PORTLAND -- Fall is a busy time of year in the emergency room at Portland’s Randall Children’s Hospital.
“We transition from summertime injuries at parks and camps to children getting hurt in fall sports,” said Emergency Room Medical Director Dr. Opher Nadler.
Fractures are among the most common injuries with the forearm most often hurt followed by the collarbone and ankle, Nadler explained.
“Some require surgery and several weeks in a cast,” he said.
Fifth-grader Levi Margolis fractured his lower leg on the football field.
“It’s a bummer because it’s my favorite sport. I’ll give anything to get back to it next year,” he said.
He remembers the pain as the worst in his life and knew it was broken by how it looked, “I could see the bone was out of place,” Levi recalled.
Even more common than fractures are the injuries children get on the soccer or football field, when they are hit in the head. “In the past few years, as awareness has grown, we’ve seen a lot of head injuries and concussions,” said Nadler.
He reminds parents only 10 per cent of players who get a concussion are knocked unconscious and symptoms may not develop for 30 minutes or even a few days. He said parents should watch for a child’s complaints about headaches, loss of memory or trouble concentrating.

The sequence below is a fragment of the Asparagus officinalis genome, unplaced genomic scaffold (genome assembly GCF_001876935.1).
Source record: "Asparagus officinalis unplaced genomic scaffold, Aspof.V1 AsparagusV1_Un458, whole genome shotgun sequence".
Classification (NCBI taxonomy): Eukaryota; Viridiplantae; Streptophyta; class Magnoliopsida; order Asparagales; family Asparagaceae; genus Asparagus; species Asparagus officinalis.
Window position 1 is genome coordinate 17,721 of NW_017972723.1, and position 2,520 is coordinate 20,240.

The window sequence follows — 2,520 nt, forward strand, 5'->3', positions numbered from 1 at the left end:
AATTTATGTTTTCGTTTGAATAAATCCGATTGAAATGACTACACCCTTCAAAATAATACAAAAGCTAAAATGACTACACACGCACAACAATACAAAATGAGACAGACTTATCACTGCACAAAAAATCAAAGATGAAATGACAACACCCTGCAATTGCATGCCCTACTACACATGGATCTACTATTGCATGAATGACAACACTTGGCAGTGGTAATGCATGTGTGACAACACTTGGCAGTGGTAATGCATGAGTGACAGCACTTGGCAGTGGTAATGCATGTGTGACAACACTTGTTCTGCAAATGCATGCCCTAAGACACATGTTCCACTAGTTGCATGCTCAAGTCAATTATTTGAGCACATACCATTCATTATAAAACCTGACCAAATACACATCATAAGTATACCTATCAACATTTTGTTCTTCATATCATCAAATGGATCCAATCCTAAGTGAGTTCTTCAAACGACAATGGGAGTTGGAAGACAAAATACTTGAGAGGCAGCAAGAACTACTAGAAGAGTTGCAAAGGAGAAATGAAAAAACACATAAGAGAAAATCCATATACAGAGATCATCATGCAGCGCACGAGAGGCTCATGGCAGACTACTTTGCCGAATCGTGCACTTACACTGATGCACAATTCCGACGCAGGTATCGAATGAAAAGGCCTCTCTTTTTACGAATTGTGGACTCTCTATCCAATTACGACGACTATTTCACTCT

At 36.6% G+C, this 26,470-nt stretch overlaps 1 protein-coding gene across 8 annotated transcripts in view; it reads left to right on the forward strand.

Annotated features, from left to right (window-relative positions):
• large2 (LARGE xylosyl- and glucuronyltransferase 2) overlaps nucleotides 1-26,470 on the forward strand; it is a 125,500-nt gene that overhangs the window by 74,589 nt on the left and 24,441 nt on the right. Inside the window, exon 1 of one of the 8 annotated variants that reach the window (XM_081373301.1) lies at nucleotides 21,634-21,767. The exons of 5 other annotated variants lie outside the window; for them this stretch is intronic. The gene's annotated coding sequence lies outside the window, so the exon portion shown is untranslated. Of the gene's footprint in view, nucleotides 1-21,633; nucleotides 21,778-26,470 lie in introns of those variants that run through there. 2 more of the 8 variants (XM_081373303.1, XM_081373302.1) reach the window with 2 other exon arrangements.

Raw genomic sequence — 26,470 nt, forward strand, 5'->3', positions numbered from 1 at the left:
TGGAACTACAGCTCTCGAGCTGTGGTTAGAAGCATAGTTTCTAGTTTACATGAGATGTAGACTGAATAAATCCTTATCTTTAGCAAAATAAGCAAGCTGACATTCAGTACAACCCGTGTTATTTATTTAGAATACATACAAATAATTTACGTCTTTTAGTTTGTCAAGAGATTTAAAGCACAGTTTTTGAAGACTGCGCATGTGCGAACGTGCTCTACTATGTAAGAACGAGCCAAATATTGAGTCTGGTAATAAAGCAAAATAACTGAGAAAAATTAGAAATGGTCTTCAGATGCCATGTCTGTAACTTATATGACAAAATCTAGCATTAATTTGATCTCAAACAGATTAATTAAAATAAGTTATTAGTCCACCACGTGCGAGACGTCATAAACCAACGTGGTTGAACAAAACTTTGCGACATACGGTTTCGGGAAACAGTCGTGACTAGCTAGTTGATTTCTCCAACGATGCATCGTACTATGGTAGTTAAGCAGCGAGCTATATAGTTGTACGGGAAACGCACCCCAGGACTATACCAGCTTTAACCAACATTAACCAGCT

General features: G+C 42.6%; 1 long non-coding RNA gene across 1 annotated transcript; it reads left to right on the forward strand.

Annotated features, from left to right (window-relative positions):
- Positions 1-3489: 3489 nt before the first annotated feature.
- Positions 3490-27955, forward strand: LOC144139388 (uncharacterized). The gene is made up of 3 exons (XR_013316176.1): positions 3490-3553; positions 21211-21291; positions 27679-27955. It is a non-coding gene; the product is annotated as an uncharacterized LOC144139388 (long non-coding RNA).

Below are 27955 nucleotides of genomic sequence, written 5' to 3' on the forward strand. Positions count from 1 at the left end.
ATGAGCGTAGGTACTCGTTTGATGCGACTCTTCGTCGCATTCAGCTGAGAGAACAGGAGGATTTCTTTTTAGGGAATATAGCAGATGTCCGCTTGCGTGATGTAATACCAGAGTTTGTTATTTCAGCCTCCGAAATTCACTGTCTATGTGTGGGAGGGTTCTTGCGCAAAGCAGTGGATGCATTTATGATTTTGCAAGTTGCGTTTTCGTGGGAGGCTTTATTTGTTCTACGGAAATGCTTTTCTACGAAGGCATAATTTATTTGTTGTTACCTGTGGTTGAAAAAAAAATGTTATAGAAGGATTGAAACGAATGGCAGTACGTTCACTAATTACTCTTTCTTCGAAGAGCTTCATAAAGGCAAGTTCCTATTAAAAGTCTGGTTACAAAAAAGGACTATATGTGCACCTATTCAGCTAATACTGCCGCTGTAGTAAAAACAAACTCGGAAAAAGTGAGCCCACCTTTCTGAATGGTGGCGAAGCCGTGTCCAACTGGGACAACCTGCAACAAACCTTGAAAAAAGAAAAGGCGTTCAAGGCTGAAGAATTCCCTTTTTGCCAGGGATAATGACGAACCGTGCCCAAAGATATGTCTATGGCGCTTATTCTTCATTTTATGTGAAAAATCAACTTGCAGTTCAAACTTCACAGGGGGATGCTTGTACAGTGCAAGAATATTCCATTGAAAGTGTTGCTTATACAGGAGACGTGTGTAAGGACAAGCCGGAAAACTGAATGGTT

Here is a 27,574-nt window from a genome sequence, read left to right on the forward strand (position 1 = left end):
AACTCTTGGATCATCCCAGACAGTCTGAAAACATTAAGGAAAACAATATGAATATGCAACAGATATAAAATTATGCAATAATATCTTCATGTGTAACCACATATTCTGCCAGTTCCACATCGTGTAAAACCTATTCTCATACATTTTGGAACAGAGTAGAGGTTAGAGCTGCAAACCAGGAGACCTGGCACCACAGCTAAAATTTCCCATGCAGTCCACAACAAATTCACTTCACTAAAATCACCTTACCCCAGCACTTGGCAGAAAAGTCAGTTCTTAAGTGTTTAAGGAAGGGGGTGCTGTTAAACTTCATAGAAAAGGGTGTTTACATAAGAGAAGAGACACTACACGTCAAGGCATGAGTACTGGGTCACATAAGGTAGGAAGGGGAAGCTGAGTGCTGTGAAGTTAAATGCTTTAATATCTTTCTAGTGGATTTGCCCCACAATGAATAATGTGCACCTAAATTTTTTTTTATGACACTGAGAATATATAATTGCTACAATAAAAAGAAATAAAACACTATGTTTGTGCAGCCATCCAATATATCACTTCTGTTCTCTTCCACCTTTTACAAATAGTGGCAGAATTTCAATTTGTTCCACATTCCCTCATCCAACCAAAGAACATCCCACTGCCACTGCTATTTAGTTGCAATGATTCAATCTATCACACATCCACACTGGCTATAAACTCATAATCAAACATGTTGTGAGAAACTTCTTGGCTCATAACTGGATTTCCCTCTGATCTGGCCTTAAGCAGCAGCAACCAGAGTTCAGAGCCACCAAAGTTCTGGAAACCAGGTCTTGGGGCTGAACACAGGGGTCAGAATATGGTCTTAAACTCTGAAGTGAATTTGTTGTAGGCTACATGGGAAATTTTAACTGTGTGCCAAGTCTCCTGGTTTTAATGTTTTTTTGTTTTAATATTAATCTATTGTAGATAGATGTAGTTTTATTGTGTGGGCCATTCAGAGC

“It’s important to remember this is an injury to the brain,” cautioned Nadler.
Coaches, he said, should be trained in concussion awareness. “We know the standard is no practice until a child is symptom free and a player can’t come back without a doctor’s note clearing him,” said Coach Fred Paris of Lincoln Youth Football.
Some players are allowed to return to the field with padded casts but they, too must have a doctor’s note.
Others like Levi will have to settle for looking forward to next Fall, “Some kids think being on crutches is fun. It’s actually not much fun at all,” he concluded.